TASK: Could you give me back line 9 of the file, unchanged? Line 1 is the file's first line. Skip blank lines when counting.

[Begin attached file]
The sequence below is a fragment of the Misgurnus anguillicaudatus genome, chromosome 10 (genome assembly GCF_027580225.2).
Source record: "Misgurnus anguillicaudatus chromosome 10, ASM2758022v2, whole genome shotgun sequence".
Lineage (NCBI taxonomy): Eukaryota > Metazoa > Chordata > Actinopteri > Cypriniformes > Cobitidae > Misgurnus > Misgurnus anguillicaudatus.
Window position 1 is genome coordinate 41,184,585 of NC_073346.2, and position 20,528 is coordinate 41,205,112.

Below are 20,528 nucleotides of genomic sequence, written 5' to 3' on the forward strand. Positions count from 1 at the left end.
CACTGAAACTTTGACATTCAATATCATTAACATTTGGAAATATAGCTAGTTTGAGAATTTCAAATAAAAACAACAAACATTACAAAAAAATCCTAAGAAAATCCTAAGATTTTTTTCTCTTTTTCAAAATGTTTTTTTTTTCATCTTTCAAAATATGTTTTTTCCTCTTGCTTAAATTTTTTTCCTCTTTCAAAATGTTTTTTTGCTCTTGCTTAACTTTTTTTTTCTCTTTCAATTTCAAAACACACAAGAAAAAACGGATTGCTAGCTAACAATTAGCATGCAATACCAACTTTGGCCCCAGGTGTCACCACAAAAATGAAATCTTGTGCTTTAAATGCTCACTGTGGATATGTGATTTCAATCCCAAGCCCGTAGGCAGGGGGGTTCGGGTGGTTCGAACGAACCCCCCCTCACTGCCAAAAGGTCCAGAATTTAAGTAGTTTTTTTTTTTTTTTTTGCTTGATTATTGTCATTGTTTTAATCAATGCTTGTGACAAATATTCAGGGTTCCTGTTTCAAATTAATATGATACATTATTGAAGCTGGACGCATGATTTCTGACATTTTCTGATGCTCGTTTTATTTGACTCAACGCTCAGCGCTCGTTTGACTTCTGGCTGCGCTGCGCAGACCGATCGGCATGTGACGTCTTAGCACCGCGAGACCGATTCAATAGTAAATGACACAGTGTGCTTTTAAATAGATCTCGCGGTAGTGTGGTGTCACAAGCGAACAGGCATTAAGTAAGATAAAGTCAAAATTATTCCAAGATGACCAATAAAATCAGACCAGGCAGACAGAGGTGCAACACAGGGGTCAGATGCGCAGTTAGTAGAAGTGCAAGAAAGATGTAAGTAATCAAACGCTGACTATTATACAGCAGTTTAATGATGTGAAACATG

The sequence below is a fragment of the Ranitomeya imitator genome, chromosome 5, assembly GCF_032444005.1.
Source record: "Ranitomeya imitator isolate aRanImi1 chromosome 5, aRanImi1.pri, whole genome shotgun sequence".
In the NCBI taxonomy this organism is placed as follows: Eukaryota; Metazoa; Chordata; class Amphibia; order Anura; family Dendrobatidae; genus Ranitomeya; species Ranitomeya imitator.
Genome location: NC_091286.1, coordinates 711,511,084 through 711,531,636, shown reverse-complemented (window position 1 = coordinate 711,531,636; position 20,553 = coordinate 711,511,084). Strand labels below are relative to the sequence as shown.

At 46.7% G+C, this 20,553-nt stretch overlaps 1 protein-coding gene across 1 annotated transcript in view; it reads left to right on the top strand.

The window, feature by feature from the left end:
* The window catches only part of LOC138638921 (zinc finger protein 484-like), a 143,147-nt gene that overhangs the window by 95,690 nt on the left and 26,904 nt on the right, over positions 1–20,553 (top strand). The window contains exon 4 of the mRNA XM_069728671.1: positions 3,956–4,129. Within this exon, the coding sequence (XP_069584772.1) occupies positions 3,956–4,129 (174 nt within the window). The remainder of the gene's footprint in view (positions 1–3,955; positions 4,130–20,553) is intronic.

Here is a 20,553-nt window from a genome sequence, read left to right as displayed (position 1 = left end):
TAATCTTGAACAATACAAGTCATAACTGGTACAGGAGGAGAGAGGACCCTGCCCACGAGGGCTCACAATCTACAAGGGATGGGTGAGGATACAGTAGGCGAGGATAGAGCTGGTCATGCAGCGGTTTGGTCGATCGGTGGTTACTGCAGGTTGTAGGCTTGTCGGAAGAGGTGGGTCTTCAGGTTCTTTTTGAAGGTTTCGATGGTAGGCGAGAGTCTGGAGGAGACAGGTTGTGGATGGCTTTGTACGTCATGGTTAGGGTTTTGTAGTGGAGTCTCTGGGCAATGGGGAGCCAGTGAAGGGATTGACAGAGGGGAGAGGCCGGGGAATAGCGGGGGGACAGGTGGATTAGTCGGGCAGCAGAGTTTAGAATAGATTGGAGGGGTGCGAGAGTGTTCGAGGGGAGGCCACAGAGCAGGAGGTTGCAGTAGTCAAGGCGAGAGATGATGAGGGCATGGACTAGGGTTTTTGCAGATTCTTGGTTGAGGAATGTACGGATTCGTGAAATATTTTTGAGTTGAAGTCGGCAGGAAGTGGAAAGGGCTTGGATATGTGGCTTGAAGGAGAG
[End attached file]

In the NCBI taxonomy this organism is placed as follows: Eukaryota; Metazoa; Chordata; class Amphibia; order Anura; family Dendrobatidae; genus Ranitomeya; species Ranitomeya imitator.